Lastly, what message or key takeaway do you hope readers will remember after reading "Digital Health: A Primer," and how do you see it contributing to the broader conversation about digital transformation in healthcare?

We are still in the early days of digital health. For me, if my book Digital Health: A Primer, leaves the reader curious, captivated and inspired to immerse himself/herself in digital health that is excellent. Further, I would hope the reader on finishing the book and has more questions; as I hope the book will be thought provoking.   The goal of the book was to ignite and inspire. It discusses how digital health has come to be as it is today and that this is only a point in time not the end of the journey. Thus, we must continue but with a solid understanding which this book provides around the possibilities as well as the areas to be careful and thus have a responsible approach to digital health in all its shapes and forms.

The book therefore should contribute to conversations at multiple levels with respect to policy and regulation, technology development and advancement, even legal safeguards and guidelines. It should equally contribute to research as it outlines key questions which need further analysis and in depth assessment; such as the best ways to ensure seamless data transfer, or optimal strategies to combine multispectral data. Of equal importance, the book discusses how to go from idea to realization; and thus, is very relevant to practice and the opportunity to realise a digital health landscape enabled by digital health technologies in order to deliver a healthcare value proposition of better quality of care, better access of care and high value of care to everyone, every time and everywhere.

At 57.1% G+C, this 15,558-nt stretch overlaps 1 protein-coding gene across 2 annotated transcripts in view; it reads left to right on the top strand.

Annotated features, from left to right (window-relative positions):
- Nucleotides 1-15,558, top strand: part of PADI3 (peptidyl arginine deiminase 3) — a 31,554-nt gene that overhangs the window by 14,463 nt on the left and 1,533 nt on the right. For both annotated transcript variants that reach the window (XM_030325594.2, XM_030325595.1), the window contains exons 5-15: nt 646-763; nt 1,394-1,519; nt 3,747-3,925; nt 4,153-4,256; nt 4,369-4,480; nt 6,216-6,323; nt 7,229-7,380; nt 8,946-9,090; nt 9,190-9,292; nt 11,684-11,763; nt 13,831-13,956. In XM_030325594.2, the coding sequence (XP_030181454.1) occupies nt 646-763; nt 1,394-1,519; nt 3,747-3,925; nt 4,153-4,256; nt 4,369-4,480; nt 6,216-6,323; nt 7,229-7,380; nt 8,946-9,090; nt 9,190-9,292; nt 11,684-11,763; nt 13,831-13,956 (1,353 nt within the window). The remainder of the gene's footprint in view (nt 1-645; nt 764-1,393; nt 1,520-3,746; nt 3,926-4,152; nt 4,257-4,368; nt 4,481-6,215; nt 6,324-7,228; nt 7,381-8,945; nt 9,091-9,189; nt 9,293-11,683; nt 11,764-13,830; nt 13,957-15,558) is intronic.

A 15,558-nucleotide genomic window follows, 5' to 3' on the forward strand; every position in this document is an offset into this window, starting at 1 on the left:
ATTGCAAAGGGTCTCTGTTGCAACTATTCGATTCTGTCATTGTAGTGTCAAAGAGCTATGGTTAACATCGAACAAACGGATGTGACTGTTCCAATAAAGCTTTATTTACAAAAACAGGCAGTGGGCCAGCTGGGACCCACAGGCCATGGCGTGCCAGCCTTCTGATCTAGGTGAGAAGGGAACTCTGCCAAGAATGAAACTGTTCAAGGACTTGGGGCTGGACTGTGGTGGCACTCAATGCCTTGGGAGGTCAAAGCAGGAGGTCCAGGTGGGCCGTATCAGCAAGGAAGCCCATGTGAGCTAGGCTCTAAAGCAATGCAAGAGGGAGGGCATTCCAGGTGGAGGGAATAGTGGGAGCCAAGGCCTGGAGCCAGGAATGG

Digital health technologies touch all aspects of healthcare and wellness delivery from patient-doctor consults, to drug and pharma development and self-management support. The technologies support and enable early and more precise diagnostic capabilities as well as distance agnostic care delivery through virtual care and telemedicine. These technologies also provide assistance at a public health level whether managing pandemics like COVID 19 or chronic conditions such as diabetes. The technologies also support a more sustainable healthcare environment by assisting with waste containment. Digital health technologies also enable new models of care to be embarked upon such as hospital in the home or aging in place. However, to successfully realise these opportunities and ensure that the full potential of digital health technologies can ensue it is important to have a solid foundation and strong understanding of the topic of digital health as well as healthcare delivery. Digital Health: A Primer, provides such a foundation and enables a more in depth understanding of this field for the reader and thus not only will the book contribute to all conversations around digital health but it will assist in enriching these conversations and elevating them so that we can delve further into critical issues from  point of understanding and knowledge which in turn will ensure such conversations are more robust and scrutinize essential considerations so that we can design, develop and deploy superior digital health solutions and thereby stay stronger for longer.